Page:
I don’t deny that it can be the case in some small companies with delicate financial situations. However, from a broad perspective, this has never been the case. If we take other previous technological breakthroughs (like machinery, robotics, internet or computers) as examples, we find that, even though they were invented, right now, we’re at the best level of employment humanity ever had  . And not to mention that we work less and produce more .
More specifically, if we focus on robotics/industrial machinery in the US, we find that almost no relative employment has been destroyed in the “Manufacturing” category , contrary to what the yielders of the above argument could expect.
Returning to the software world, there have previously been tools like IDEs, (rough) automations, assistants, frameworks, languages, etc. that greatly eased the development of programs, and we didn’t ever see a decrease in programming positions despite all these advancements, quite the opposite.
We can even take a look at my field, which is Data Science, or ML. Did AutoML destroy data scientist jobs? Nope. Did the lots of “standard pipeline automation solutions”? Neither. Even after time has passed, the number of positions for Data Scientists is one with the biggest expected growth .
History teaches us that once we got a new technology that increased productivity, we exploited it to increase our overall production (or efficiency), never to stay the same. That’s why I think this kind of tech will be used by the industry to accelerate digitalizacion, build new products, companies and services – apart from also improving the quality of life of engineers (whose often feel stressed  or lose lots of time searching for answers)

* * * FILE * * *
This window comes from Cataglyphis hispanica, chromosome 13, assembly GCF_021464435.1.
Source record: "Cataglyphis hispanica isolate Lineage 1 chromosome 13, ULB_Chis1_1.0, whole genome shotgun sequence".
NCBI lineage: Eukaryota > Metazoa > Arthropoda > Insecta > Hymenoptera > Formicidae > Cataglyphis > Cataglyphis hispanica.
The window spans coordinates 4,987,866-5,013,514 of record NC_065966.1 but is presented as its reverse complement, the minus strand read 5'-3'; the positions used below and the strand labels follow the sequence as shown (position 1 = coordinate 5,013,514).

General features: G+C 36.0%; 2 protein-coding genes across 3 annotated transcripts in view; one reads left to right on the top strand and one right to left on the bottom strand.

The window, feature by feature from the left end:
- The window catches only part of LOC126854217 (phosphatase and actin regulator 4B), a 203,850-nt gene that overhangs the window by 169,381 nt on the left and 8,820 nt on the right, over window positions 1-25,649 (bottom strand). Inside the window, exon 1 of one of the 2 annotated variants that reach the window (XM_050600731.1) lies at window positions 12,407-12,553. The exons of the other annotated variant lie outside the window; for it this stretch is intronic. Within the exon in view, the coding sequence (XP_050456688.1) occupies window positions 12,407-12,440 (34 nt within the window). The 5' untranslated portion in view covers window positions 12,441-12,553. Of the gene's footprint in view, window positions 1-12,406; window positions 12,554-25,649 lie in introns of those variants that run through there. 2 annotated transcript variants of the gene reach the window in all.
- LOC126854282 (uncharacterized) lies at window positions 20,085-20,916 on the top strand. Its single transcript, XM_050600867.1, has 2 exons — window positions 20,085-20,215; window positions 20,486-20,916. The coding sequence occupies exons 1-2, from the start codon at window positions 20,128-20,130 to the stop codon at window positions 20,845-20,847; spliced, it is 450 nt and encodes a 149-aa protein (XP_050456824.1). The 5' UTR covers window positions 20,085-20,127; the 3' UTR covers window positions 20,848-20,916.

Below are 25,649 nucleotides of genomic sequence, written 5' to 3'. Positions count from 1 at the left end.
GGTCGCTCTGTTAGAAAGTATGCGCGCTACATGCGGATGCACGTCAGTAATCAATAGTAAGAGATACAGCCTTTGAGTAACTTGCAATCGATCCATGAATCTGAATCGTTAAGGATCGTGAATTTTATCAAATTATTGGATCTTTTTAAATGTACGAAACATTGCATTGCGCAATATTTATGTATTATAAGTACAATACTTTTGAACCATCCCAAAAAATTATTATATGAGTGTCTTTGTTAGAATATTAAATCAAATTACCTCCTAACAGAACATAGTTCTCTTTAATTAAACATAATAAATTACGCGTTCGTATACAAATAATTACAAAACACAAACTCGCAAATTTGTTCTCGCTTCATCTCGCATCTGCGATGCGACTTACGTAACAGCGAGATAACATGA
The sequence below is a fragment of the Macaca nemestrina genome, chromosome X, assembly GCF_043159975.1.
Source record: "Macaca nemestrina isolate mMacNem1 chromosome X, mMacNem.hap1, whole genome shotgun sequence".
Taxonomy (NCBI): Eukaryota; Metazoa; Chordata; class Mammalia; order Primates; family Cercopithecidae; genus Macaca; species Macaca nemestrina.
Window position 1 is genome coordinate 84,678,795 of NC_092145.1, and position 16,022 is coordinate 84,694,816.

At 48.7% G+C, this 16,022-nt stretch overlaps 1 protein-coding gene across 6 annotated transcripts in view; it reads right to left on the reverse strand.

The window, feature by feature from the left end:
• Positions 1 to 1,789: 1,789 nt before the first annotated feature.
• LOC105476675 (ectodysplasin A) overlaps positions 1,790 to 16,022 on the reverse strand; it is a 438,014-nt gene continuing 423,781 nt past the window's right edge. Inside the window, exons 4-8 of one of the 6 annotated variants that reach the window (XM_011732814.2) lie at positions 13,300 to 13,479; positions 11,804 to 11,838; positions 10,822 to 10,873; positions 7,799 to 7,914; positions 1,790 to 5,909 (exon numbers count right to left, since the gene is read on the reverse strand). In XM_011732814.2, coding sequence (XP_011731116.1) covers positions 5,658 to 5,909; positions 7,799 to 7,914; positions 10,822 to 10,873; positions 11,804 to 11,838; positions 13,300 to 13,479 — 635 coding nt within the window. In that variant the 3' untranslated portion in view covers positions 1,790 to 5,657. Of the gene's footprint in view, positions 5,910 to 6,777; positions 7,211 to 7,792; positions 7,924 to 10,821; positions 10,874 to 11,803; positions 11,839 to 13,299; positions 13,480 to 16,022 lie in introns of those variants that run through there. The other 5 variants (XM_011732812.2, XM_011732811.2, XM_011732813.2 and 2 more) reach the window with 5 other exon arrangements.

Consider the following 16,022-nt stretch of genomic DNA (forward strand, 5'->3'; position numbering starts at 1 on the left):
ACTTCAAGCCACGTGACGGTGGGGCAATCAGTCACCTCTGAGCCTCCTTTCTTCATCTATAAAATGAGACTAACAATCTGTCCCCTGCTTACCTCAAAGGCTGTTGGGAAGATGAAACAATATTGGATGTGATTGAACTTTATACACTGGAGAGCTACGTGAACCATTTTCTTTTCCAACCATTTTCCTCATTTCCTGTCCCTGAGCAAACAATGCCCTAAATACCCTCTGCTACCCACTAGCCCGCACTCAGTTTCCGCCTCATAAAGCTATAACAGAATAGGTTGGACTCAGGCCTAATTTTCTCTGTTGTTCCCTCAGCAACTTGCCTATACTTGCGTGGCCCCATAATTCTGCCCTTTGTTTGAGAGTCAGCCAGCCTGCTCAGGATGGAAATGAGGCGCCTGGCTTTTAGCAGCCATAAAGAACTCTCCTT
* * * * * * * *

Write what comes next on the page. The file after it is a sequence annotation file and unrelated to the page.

It’s also worth pointing out that the above doesn’t take into account “job transformations” or new positions that will appear (e.g. the relentlessly mentioned “prompt engineer”) or how the same positions will change. This is another advantage of the impact of the technology.
In summary, the integration of AI in the programming industry is rapidly reshaping the landscape of software development. Despite varied opinions on its potential to replace or augment developers, the current trajectory suggests a democratization of skills and expanded opportunities. The shift towards valuing problem-solving abilities over specific frameworks challenges traditional notions of professional worth. This technological advancement, historically consistent with others like robotics and the internet, is more likely to spur overall employment growth than job reduction. Historically, automation tools have not led to a decline in opportunities, but rather sustained growth. Beyond job displacement concerns, the impact of AI on the industry signifies a catalyst for innovation, digitalization acceleration, and improved quality of life for engineers. The evolution of roles and the emergence of new positions further underscore the positive potential of technology-induced changes in the job market.
We should not fear innovation, but intelligently embrace it.